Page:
Nothing can compare with watching the latest blockbuster movie in your own home theater. The picture and sound are first rate, almost identical to the experience you’d have in a commercial movie theater. Even better, a basketball player won’t sit down in front of you, the restroom is only a few steps away, and the popcorn is free.
The greatest number of inquiries we get at DTV Installations involve home theater. Clients want a state-of-the-art theater, but are afraid they’ll buy the wrong equipment or install it the wrong way.
Of course we’re happy to do all the work, since we serve homeowners and businesses from Manhattan, to Long Island, to New Jersey. But there’s no reason anyone should be scared to try it on their own; it’s not hard as long as you know the essentials. In part one of this guide, we’ll be looking at the electronics you’ll need. In part two, we’ll consider speakers, cables and accessories.
Electronics: The TV Screen
The centerpiece of a home theater is the video display. If you have enough space (think 16’ x 9’ for a small theater, 18’ x 12’ for a medium-sized one, 22’ x 15’ for a big one) and a dark room (if not think about getting shading system), you can install a video projector and screen for a huge picture and cinematic experience. The majority of our clients, though, choose a modern high-definition television. The latest 4K HDTVs can provide extraordinary video quality, and some can even deliver 3D pictures. A standard 1080p HD television will still give you a terrific high-def picture, and at a much lower price.
The biggest decision you’ll have to make is the size of the screen. There’s a full guide on the subject elsewhere on this site, but this should help get you started: most people sit about nine feet away from their display and the ideal screen size for that distance is 72 inches, if it doesn’t overpower your room. Wall-mounted monitors are the most popular and best-looking choice.
Electronics: The Receiver
When you’re installing a home theater, sound from a tiny TV speaker certainly won’t do. You’re going to want a surround sound experience, which means you’ll need a receiver to take the sound from your video devices, process and amplify the audio, and then send it to speakers positioned properly around the theater. Most receivers will also import some combination of over-the-air, internet, and satellite radio signals. The best receiver choices will act as a “traffic cop” for all of your video sources, so that everything is controlled by one box.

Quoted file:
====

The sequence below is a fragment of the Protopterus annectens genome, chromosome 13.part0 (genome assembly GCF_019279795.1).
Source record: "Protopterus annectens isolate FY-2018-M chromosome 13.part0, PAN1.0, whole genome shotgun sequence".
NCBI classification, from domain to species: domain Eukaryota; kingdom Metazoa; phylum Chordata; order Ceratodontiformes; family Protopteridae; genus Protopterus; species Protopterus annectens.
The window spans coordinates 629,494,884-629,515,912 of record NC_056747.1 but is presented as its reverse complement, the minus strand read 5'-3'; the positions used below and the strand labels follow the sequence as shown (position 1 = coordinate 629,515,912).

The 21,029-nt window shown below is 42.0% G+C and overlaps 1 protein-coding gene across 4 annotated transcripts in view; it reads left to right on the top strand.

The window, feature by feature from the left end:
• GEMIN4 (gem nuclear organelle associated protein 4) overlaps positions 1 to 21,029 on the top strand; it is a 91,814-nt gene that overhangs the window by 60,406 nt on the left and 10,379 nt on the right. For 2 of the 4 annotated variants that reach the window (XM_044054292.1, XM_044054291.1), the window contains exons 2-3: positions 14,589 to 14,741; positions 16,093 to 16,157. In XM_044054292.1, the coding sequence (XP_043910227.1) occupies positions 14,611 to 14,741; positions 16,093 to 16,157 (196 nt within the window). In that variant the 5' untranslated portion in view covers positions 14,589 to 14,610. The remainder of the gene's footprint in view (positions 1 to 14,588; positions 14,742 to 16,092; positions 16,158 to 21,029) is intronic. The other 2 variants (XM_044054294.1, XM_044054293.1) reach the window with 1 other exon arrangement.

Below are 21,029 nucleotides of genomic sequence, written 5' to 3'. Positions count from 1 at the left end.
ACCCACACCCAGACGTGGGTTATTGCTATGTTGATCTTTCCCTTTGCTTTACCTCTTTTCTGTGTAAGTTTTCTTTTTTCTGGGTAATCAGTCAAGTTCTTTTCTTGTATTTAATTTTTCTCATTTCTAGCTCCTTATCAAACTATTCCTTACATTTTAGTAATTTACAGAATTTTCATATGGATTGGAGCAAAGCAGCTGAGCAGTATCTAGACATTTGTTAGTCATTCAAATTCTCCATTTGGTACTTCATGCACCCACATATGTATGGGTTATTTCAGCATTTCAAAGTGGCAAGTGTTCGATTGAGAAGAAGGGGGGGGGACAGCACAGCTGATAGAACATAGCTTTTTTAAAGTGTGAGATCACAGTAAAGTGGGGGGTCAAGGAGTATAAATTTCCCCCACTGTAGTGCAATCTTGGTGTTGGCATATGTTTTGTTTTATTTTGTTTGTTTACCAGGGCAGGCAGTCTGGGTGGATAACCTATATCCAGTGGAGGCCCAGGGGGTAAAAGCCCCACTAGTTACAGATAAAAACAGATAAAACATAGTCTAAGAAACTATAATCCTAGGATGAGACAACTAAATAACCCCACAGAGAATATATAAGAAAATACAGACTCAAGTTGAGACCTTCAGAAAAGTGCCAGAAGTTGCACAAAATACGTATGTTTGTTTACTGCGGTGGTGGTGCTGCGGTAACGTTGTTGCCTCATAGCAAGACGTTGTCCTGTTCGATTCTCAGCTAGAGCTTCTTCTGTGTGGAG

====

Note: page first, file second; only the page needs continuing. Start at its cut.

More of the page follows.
At a minimum, you should look for receivers which support Dolby 5.1 surround sound; 7.1 or 9.2 surround sound are a better option for large theaters, and receivers which support high-resolution audio formats like DTS Master Audio and Dolby TrueHD will truly enhance your overall experience. High-current receivers should be considered if you have a large room or regularly listen to loud, powerful music.
Electronics: Blu-ray and Other Options
You probably don’t want a home theater just to watch TV, so don’t invest in a theater and then skimp on external video sources. You may not realize it, but your old DVD player isn’t even capable of delivering a HD signal; you’re going to need a modern Blu-ray player in order to watch movies. (But don’t throw out your old DVDs, they’ll look better when upconverted by a Blu-ray player than they ever have before.)
Just about any Blu-ray player will provide top-notch high-definition video. The most important option to look for is internet connectivity (most have it) which will let you import video and/or audio from sources like Netflix, Amazon, Vudu, YouTube, Pandora and others. Many Blu-ray players also let you access social networking sites (some TVs do that as well) for surfing or multi-screen viewing experiences, and some also have 3D capabilities.
Finally, if you’re into gaming, you’ll want to make sure you have a PS3 or other modern video gaming system. It can either replace or supplement a Blu-Ray player – and the gaming experience in a home theater has to be experienced to be believed.
In the next part of this DTV Installations home theater guide, we’ll talk about setting up your speakers and connecting all of this up together.